Adam Green’s The Diary of Anne Frankenstein has to pickup the pieces if this film plans on recovering. Luckily, it does. Not only is the title pure genius but it might be one of the funniest shorts/segments I have seen in sometime. While Green definitely made his name known in the horror community with the Hatchet films and one of the best horror films of 2010 with Frozen. Adolf Hitler raids the attic of Anne Frank to acquire the diary of Dr. Frankenstein so he can create an ultimate war machine that has the intelligence to execute plans of invasion and world domination. Green’s monster is played by Victor Crowley himself, Kane Hodder. Not only do we see Kane do some dancing but this might be one of his most comedic physical roles we have seen. The Diary of Anne Frankenstein is pretty damn hilarious based off of Joel David Moore’s ridiculous interpretation of Hitler. All of the cast with the exception of Moore speak genuine German. Moore, however, makes up the language while the subtitles do all the English translation.
When we come back to the Drive-In we start to notice that some attendees who are not feeling too hot. It might be due to the fact that some day-glo (think Mendez’s The Convent) demon semen that got into the popcorn butter. We begin to watch the fourth entry in the horror marathon with Deathication until something goes wrong with the projection. As our two main leads of the wraparound segments, Tobe and Mayna, go to check on Mr. Kaufman to see what might be going on, what follows is Joe Lynch’s actual fourth entry, Zom-B-Movie. We find out that the characters from the wraparound segment become the characters for the last film. Lynch brings his gross-out factor to the table in copious amounts of gore, sexual depravity and, of course, demon semen. The film is littered with movie quotes and pop culture references which at times are pretty funny but after awhile get a bit overbearing. Still, there is a lot of fun and insanity in this last segment that will make you mostly forget about that damn pesky Werebear segment.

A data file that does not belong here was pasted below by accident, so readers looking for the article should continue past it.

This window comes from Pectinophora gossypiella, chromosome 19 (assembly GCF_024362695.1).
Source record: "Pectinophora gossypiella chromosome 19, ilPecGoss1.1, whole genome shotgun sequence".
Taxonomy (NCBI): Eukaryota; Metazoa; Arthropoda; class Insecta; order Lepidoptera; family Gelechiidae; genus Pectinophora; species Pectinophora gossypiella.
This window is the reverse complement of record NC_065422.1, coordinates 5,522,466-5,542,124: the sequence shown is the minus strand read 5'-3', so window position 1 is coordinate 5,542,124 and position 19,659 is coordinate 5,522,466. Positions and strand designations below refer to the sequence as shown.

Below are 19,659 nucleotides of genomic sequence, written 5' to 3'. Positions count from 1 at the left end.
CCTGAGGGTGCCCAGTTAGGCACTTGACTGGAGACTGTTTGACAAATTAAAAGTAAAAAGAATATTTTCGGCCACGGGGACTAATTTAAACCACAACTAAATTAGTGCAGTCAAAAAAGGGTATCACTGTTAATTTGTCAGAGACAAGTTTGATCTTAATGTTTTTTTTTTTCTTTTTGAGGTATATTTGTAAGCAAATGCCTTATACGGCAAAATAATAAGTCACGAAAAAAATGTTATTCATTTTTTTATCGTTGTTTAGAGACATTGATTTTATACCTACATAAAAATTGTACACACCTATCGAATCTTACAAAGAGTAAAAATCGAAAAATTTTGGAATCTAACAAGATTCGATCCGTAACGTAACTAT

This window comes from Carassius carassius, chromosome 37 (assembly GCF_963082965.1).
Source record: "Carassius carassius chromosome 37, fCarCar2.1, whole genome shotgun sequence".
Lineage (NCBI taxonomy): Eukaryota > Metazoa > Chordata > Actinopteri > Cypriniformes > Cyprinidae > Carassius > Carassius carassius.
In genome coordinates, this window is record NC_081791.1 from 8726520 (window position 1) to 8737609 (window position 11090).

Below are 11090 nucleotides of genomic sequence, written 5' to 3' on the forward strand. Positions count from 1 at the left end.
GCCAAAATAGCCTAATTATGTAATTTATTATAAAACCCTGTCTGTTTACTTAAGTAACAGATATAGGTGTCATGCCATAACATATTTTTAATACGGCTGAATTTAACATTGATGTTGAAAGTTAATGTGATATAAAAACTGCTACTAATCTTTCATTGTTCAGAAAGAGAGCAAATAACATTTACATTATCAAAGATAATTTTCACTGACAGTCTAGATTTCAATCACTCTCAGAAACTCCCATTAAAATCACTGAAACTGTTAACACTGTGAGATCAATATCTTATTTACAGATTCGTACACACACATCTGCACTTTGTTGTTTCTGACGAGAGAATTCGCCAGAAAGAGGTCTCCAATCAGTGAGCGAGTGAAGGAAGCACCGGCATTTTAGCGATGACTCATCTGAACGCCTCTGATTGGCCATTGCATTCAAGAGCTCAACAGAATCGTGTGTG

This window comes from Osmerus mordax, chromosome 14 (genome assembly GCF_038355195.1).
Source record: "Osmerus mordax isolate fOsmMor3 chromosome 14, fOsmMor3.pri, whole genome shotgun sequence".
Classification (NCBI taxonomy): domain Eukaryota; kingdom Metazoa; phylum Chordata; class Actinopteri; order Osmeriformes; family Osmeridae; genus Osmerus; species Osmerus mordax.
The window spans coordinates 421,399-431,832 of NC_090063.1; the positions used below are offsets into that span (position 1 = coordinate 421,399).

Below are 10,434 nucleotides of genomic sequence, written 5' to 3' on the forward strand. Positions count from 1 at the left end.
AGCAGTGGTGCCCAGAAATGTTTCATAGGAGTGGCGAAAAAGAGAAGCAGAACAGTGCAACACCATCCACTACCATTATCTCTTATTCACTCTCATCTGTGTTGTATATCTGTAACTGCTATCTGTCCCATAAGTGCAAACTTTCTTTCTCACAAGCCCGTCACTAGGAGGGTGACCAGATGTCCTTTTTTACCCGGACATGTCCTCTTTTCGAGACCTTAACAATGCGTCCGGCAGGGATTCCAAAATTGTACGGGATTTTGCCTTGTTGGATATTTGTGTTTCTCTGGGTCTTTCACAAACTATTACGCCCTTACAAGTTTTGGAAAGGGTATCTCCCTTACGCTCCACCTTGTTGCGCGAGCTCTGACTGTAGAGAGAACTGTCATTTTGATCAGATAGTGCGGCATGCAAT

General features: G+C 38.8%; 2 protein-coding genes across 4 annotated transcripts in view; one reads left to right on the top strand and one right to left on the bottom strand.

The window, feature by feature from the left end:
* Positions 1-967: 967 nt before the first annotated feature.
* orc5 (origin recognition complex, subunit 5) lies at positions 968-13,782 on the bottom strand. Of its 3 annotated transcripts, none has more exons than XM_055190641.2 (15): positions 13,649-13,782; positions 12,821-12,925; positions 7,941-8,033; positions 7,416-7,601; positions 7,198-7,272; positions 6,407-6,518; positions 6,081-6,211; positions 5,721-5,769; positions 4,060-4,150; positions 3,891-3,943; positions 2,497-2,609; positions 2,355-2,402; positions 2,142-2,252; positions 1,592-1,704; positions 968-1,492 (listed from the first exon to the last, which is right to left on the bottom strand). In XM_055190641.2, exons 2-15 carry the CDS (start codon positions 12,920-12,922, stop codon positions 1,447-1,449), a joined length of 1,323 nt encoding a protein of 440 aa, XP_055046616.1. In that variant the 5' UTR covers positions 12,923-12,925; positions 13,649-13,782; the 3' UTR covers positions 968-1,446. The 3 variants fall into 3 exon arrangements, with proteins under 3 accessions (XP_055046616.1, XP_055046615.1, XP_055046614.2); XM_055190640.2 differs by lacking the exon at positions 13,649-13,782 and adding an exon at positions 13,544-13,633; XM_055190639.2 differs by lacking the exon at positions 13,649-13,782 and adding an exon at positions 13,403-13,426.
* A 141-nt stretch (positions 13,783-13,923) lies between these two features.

Image Entertainment brings home Chillerama to your living room on DVD and Blu-Ray. The film looks great for the most part. There seems to be some frame rate issues in some of the segments but I can’t tell if it is what the segments are shot on or not. I know, from the behind-the-scenes, that Werebear was shot on the Canon 7D and Anne Frankenstein was shot on the Red One. I kind of think that this framerate issue might not be at the fault of Image Entertainment because I see no other issues with the presentation. The image is crystal clear and the audio is well represented here.
This Blu-Ray has tons of special stuff for y’all. There is a Video Commentary with all the directors involved which is great to actually see for a change but I kind of wish there was an option to turn of the video portion as some of the image is covered by it. Also, during the Werebear segment, the commentary fades out in mid-discussion for some reason and comes back about 5 minutes later with no reference on why it happened. There are Behind the Scenes segments for every film except for Wadzilla and Zom-B-Movie which is a shame as I would have liked to seen those. Deleted scenes for some of the segments, two interviews with the directors from Comic-Con that vary in quality.
Chillerama is a great idea that is almost executed well. Sullivan’s segment really brings the film down due to the poor execution and the fact that it didn’t seem to have the same attention of detail as the other segments. However, it is a fun watch overall but one wonders if there was a stronger segment in the place of Sullivan’s. All fans of horror and the drive-in subculture should really dig this flick.